It’s time Britain apologised for Jallianwala Bagh massacre, says London mayor
Sadiq Khan also visited the Golden Temple and paid obeisance at Harmandar Sahib.punjab Updated: Dec 07, 2017 09:34 IST
London mayor Sadiq Khan said on Wednesday that it’s time the British government apologised for the Jallianwala Bagh massacre of April 13, 1919.
“It was incredibly moving to visit Jallianwala Bagh. The tragedy in 1919 on Baisakhi is one we must never forget. It is time for the British government to finally apologise. Our thoughts are with all those who died,” he wrote in the visitor book after paying floral tributes at the memorial. Later, he tweeted, “I’m calling on the UK Government to make a full and formal apology for the massacre.”
Khan went around the complex and saw the Shaheedi Khuh or the martyrs’ well besides the bullet marks on the walls surrounding the memorial that bear testimony to the machine gun firing by British Indian Army soldiers under the command of colonel Reginald Dyer into a crowd of peaceful protesters and Baisakhi pilgrims.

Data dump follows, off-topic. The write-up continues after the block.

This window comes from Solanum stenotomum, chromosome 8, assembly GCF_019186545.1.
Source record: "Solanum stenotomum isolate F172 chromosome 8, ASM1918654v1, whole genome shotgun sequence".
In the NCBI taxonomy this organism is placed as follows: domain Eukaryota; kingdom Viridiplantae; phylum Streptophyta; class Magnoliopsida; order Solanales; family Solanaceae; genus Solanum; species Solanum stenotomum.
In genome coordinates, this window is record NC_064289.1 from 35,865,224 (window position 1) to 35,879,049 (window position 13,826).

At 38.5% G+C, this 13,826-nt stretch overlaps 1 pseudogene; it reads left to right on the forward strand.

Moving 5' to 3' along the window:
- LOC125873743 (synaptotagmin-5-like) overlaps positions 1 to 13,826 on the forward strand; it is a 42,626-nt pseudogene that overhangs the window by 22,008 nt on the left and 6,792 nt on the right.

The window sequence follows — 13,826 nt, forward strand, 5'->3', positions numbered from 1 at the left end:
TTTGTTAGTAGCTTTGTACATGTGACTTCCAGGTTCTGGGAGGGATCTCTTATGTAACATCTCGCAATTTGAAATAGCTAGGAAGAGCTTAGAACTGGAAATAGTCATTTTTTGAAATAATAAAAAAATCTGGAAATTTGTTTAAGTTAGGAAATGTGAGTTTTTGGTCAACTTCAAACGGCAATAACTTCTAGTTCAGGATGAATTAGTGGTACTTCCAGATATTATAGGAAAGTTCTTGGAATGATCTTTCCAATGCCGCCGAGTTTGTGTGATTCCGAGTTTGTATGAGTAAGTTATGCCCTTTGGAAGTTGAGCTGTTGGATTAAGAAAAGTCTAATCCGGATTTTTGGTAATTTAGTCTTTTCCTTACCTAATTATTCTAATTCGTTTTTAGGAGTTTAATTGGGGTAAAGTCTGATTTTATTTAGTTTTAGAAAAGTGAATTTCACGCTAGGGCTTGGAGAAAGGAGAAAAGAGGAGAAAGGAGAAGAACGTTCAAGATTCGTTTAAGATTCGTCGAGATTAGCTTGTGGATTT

They had gathered at the public garden adjoining the Golden Temple to participate in the Baisakhi celebrations and also to condemn the arrest and deportation of freedom fighters Satya Pal and Dr Saifuddin Kitchlew.
The victims had no place to escape as the only narrow entrance was blocked by the soldiers. Colonial era records put the death toll at 379, while other sources, including leaders of the freedom movement, put it at more than 1,000.
Though British monarch, Queen Elizabeth, and her husband, Prince Phillip, visited Jallianwala Bagh in October 1997, no apology for the massacre was offered. Former British prime minister David Cameron also visited the memorial in February 2013 and offered regrets over the killings but stopped short of a formal apology.
DOES ‘SEWA’ AT GOLDEN TEMPLE
Khan also visited the Golden Temple and paid obeisance at Harmandar Sahib, the holiest of Sikh shrines.
The Shiromani Gurdwara Parbandhak Committee honoured him with a ‘siropa’ (robe of honour). He partook of the langar and also did sewa by cleaning utensils at the largest community kitchen.
“The Golden Temple, where millions come daily, is a place of spiritualism and brotherhood,” Khan said, praising the hospitality at the shrine.
The London mayor arrived in Amritsar on Tuesday evening after visiting Mumbai and Delhi. Punjab chief minister Amarinder Singh hosted the dinner for him.
Khan, who has his roots in Pakistan, later crossed over to the neighbouring country from the Attari-Wagah joint check post, 30 km from here. He will be visiting Lahore, Karachi and Islamabad.
His grandparents migrated from Bombay to Pakistan in 1947, from where his family migrated to London in 1960.
First Published: Dec 06, 2017 13:30 IST